Privacy Policy

...updated May 2018

The St Albans Woodland Burial Trust, as a non-profit organisation, has always believed in protecting all the personal data it collects in the course of fulfilling its Contractual and Legal obligations.

This policy document sets out clearly and simply how we use and protect any personal information. If you have any questions about it at all, please contact us at

The St Albans Woodland Burial Trust collects different types of information for the following reasons:

  • To enable us to deliver the services you request
  • To answer any questions you may have and deliver information that you have requested
  • Internal record keeping
  • To fulfil any legal obligations under current Law
  • To allow us to contact you about any plots you are associated with should we deem it necessary to do so
The St Albans Woodland Burial Trust

Ensuring the protection of your privacy and personal information is important to us.

The Trust will respect your privacy. You should only receive emails only from us.

Whenever we request information we will make it clear what we are collecting it for and how we are going to use it.

We will collect and use your personal information only if we have your permission or we have sensible business reasons for doing so.

We will limit the amount of information we collect from you to that necessary to fulfil our contractual obligations and deliver the services you have requested.

We will use personal information only for the purposes for which it was originally collected and we will make sure we securely delete any unnecessary data obtained.

The St Albans Woodland Burial Trust publicly operates several social media accounts. Please remember that if you post any comments or links on any of these related sites that they can be read and accessed by others.

If we, our service providers, or commercial partners need to transfer any information out of the European Economic Area it will only be done with the relevant legal instruments or permissions being in place.

What information do we collect about you and how do we use it?
    We collect information on you:
  • If you ask us to deliver a service
  • When you contact us for information
  • On signing up for a newsletter
  • Via the website through cookies
  • If you choose to reveal information in postings
  • When you complete your details on any of our forms or research questionnaires
Why we collect data

We have to tell you the reason for collecting your information – and this is called the legal basis for processing. Where you provide information in the course of a booking we process your data under Contract, i.e. your data is necessary to fulfil the service you are paying for.

Additional contact, i.e. telling you about relevant events that you may wish to participate in, is managed under legitimate interest

Sending you additional information such as our regular newsletter is managed under consent (The Trust only collects and retains electronic data in respect of email addresses from those people signing up for our Newsletter. No other identifiable information is retained and you can always unsubscribe at anytime).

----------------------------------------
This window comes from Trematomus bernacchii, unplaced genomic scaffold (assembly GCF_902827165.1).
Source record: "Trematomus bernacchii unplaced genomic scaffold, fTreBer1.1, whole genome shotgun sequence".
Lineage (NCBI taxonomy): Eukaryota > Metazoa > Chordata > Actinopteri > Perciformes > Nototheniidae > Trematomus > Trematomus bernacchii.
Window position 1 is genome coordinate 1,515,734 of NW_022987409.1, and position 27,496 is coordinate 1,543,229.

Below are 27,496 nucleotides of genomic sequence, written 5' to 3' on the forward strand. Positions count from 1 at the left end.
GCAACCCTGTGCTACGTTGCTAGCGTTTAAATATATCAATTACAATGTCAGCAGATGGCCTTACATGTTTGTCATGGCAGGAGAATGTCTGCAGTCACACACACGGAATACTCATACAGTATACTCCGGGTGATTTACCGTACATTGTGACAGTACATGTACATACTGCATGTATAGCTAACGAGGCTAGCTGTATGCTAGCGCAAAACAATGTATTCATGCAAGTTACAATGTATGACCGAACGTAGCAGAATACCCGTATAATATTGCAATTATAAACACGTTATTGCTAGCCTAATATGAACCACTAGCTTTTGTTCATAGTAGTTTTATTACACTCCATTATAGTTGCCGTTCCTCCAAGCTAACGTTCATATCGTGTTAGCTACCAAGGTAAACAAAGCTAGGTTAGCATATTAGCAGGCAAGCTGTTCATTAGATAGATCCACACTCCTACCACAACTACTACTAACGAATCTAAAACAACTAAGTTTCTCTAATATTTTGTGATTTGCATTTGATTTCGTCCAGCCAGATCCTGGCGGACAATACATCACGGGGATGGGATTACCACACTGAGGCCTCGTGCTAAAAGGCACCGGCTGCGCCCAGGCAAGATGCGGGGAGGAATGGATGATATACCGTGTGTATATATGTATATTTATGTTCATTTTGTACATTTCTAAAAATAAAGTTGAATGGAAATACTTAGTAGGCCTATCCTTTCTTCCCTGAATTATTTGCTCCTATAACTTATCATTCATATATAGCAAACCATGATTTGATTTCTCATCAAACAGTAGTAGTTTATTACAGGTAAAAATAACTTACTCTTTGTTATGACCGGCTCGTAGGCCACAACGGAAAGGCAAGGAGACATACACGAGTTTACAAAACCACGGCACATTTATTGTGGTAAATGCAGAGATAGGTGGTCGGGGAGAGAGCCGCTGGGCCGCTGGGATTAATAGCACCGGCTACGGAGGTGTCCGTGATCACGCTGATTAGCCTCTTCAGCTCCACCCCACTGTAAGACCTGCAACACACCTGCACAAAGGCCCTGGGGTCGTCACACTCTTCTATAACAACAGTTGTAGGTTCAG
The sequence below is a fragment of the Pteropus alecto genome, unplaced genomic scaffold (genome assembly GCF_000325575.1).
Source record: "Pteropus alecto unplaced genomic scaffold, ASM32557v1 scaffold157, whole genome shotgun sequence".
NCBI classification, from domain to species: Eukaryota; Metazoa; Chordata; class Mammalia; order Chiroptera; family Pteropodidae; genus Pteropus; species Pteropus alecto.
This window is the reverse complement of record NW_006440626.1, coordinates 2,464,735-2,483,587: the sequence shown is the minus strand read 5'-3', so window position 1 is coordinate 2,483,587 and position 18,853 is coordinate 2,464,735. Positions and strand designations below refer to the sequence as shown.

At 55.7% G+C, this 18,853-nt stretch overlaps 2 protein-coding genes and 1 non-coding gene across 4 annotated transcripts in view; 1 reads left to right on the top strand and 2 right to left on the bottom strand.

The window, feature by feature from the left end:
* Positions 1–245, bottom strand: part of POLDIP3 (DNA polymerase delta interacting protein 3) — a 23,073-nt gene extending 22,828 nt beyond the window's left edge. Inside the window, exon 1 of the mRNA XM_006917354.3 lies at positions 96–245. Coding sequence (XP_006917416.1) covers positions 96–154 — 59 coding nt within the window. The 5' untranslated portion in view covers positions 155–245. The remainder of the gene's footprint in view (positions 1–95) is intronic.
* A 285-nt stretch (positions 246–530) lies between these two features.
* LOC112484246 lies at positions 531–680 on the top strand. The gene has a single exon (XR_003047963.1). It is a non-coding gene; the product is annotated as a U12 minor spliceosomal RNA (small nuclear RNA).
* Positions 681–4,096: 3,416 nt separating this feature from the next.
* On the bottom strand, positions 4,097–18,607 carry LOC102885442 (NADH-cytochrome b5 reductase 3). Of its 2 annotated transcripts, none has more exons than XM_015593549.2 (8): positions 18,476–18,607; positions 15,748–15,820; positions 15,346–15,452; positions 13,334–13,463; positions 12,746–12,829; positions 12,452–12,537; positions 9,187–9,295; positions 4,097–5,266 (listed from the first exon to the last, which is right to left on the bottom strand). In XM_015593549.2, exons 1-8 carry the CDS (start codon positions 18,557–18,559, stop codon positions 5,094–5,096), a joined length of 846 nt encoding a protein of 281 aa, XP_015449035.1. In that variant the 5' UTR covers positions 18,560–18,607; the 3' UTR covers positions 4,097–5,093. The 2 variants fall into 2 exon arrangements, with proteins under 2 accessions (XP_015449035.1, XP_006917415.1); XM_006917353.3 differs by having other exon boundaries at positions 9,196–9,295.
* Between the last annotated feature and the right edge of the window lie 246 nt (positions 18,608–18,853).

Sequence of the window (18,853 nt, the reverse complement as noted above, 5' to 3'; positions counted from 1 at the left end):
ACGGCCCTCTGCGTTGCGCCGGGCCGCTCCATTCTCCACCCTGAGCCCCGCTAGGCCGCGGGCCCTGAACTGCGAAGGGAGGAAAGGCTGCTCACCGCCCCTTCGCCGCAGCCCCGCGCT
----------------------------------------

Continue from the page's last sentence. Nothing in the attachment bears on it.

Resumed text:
Under the terms of current data protection legislation, we will always make it as easy as possible for you to opt out of unwanted processing, providing it does not restrict our ability to provide you with the service you have requested.


From time to time we may use some elements of the data you supply to target the messages we send you. For example, we may use appropriate anniversary dates to send you details of specific events, Open Days or similar

None of this information is collated by automated means and the rights and freedoms of the data subject are safeguarded by suitable measures.

How long do you hold on to my data?

Because we collect data in order to fulfil our contractual, legal and service obligations ad infinitum, we do not have a singular defined retention period.

When you ask us to deliver a service

During our initial contact we will require your name, and address, contact telephone numbers and a valid email address. Depending on the service you are seeking, additional questions will be necessary.

Data that we collect will be processed for the purpose of fulfilling a service that you request on the basis of contract. We will also, on the basis of legitimate interest, contact you at appropriate times to offer updates on the Woodland via our Newsletter and details of any events such as our Open Days. If you prefer to opt out of the latter two, just send an email to or telephone (01234) 342613.

Other uses of your data

As a non-profit organisation we have no interest in selling or sharing your data at any time, with the exception of data which we have to provide to statutory bodies under our legal obligations.

Use of children’s data

We do not knowingly collect or store any personal information about children under the age of 16 except within the context of the provision of our services.

Updating your Personal information

Current data privacy legislation gives you have the right to rectify, erase or restrict the processing of your data without undue delay. You may also request access to the data we hold on you. Please note, that in the context of the services we provide, some data cannot be erased or rectified due to current legal obligations.

To do this or to update your personal information at any time please contact us by email at or telephone (01234) 342613.

Who we share data

We do not and will not, sell or share your information at any time to anyone else for marketing purposes. If we need to for any reason, we will let you know in advance, unless legally instructed otherwise.

Other organisations that access your information in the course of providing services on our behalf will be governed by strict contractual restrictions to ensure they adhere to current EEA data protection laws.

Please be aware that at times we may have to use service providers based outside the EEA or countries deemed adequate by the EDPB eg repatriating a body. in instances such as this, the data protection laws in those countries will apply to that provider and are likely outside our control.

Website Cookies

Briefly, cookies are little packets of data that sit on a website, in some cases to make it work, and in some cases to add additional services such as the anonymous monitoring of usage trends (via Google Analytics) - no personal information is collated via our website and you are given the option to opt out when first visiting the site. Further details are given below.

Google Analytics

We use Google Analytics on our sites for anonymous reporting of site usage. If you would like to opt-out of Google Analytics monitoring your behaviour on our sites please use this link

The Trust

The St Albans Woodland Burial Trust was registered with the Charity Commission, number 1118216, on 5th March 2007.

Our Office address is .

We do not store personal information electronically and as such we do not need to register as a data handler with the ICO.